Kingsman is also predictably violent. If you’ve ever seen Kick-Ass, then you know that Vaughn’s affinity for blood and gore makes even Quentin Tarantino a little be squeamish. He had to tone it down a bit for X-Men, given that those were such mass-marketed films with a diverse viewership, but now that Vaugn is back in his niche he goes a little bit blood happy. There are shooting, knifings, strangulations, decapitations, and just about everything else you can think of. Still, it’s never very realistic nor shocking, but it certainly is entertaining.
For the most part, Vaughn’s strategy in mocking the typical spy movie is to adhere to its formula but point out is ridiculousness. This strategy pays of brilliantly for a while, but at a certain point it seems like he switches up satire for laziness and Kingsman devolves into the convoluted, overdrawn spy movie that we’ve seen all too much of over the last few years. Still, Kingsmen is relentlessly entertaining, even if it teeters on the edge of contrived and banal towards the end.
I’d like to indulge myself in a little tangent here for a moment, but it requires a warning: spoiler alert (sort of).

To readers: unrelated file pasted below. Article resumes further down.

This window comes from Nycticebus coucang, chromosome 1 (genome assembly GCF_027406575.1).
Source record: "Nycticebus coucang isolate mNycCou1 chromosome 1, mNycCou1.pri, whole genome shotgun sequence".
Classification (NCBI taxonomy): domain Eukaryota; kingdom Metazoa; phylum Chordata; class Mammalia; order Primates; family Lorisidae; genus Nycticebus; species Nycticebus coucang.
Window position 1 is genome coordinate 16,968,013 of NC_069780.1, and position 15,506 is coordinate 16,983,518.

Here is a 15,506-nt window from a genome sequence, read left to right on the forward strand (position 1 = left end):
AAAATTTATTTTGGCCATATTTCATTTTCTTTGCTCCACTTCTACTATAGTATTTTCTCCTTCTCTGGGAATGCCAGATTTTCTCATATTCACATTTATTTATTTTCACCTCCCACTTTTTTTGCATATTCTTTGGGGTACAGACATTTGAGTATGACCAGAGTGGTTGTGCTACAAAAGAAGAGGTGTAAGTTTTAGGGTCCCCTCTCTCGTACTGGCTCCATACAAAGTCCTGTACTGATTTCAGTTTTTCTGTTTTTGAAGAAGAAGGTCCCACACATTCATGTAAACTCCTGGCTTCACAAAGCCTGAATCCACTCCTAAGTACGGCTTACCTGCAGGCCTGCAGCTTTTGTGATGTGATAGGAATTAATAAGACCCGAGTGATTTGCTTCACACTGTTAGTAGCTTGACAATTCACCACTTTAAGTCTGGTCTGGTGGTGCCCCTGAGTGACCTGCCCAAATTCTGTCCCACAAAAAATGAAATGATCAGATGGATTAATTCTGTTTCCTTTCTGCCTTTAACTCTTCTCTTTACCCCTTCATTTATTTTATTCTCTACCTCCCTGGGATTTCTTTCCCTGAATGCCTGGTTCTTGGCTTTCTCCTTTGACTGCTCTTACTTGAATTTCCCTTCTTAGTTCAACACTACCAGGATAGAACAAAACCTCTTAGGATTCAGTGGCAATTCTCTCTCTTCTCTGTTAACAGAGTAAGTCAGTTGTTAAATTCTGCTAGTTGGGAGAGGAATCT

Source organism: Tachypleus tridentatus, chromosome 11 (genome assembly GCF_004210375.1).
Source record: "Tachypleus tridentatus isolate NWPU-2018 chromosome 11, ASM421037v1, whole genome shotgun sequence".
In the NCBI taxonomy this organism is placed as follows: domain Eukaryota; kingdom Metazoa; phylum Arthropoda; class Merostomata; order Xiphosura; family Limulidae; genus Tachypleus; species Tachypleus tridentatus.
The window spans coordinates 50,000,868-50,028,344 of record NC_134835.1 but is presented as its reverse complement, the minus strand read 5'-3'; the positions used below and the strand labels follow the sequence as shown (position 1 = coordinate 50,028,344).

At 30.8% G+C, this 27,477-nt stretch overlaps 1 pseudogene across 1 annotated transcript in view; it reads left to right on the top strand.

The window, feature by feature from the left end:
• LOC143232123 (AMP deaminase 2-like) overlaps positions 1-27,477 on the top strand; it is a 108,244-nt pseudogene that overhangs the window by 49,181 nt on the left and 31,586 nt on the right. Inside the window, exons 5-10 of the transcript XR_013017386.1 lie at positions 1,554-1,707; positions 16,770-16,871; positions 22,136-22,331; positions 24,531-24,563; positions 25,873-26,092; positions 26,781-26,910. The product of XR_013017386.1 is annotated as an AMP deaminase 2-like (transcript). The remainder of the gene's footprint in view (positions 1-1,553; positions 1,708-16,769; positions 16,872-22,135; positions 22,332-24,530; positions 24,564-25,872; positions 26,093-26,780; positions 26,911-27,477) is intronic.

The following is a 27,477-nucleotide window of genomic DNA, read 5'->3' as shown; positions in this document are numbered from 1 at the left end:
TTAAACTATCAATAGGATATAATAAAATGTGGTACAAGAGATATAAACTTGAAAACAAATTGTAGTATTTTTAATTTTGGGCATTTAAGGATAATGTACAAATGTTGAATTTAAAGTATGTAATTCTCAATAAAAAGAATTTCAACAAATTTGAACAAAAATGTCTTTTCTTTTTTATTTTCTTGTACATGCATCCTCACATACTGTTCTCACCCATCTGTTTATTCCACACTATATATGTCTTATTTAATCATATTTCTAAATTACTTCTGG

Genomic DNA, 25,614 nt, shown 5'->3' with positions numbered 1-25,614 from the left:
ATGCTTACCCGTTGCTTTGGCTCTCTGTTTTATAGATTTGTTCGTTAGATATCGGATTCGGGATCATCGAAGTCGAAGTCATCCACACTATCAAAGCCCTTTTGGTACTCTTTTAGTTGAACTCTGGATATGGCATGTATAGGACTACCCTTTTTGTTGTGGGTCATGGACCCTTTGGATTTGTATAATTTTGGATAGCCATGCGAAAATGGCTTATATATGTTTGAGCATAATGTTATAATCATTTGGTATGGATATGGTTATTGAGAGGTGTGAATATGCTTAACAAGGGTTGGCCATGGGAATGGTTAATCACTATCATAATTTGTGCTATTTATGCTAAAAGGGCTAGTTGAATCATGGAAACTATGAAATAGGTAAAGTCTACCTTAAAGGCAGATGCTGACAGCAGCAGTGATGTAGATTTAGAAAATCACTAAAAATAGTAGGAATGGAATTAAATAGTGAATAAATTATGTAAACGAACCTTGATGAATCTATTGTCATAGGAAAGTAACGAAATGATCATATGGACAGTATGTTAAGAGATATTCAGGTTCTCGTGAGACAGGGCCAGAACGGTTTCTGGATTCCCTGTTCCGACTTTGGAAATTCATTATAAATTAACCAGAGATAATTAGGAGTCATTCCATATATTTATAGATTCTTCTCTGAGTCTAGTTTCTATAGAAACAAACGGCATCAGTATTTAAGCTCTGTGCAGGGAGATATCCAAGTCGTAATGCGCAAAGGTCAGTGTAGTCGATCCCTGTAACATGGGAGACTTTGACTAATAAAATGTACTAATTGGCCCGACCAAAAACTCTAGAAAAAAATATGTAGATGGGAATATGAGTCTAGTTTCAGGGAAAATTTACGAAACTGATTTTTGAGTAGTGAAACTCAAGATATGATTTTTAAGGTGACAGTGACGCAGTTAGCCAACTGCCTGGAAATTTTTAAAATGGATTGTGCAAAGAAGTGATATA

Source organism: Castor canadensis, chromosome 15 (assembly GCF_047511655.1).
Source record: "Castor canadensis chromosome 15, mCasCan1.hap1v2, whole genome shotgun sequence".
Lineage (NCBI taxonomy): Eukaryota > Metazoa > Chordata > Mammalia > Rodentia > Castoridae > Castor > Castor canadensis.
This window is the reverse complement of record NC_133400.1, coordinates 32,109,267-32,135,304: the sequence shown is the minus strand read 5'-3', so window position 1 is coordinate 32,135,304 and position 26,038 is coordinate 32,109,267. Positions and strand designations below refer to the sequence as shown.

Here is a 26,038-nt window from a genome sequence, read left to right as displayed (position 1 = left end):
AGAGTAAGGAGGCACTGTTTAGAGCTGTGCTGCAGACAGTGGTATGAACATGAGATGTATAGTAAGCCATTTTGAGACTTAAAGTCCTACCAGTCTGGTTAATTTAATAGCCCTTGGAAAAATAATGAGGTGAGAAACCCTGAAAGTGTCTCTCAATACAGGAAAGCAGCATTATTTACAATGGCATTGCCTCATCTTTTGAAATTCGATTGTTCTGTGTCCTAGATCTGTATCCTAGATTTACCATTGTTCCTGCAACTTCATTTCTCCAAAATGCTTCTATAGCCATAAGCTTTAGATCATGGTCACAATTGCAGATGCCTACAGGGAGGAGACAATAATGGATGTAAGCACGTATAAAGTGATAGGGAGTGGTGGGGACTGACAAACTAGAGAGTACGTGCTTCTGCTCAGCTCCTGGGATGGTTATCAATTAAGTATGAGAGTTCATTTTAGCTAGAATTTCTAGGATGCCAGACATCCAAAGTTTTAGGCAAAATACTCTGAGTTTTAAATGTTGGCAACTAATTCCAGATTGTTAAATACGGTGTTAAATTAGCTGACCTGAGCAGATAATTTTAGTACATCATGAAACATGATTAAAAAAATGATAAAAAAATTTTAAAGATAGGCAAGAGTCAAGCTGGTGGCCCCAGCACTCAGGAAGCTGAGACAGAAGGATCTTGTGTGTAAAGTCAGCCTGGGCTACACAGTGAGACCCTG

Without giving away too many details, let’s just say that towards the end of the movie Obama’s head explodes into cloud of multicolored debris. While the movie doesn’t outright call him President Obama, he is clearly seen in the White House and looks and sounds like Obama. It’s Obama. How interesting that in a year in which Sony Pictures was hacked and threatened for releasing The Interview, which features the death of King Jong Un, an American filmmaker releases a film in which our POTUS dies, and nobody says a thing. I don’t think The Interview or Obama’s death in Kingsmen should be big deals at all; they’re movies. I would like to just take a second to note that (rightfully) nobody has made Kingman’s content a big deal. Take that North Korea.
Hopefully we will see more Kingsman films in the future. They certainly help to break the monotony of superhero movies and crappy Adam Sandler movies. I think in a few years we should expect Taron Egerton to be commanding roles in both comedic and dramatic characters.
8.0 out of 10
Hello, Screenwars loyal readers! I’m Simon G, and I go to school with the other writers here: Vig, Zach, Will, Nic, and Sam, all of whom I thank very much for allowing me to review the new spy action-thriller, Kingsman!
If you have any suspicions that this movie will fall far short of the always smooth, James Bond films; I wish to quell these concerns immediately. While Kingsman does not bear the universally known brand name of Ian Fleming’s popular spy hero, this fun and flashy feature does not disappoint in bringing classy, impeccably well dressed spies together with explosions and fights that will surely rivet your eyes to the screen.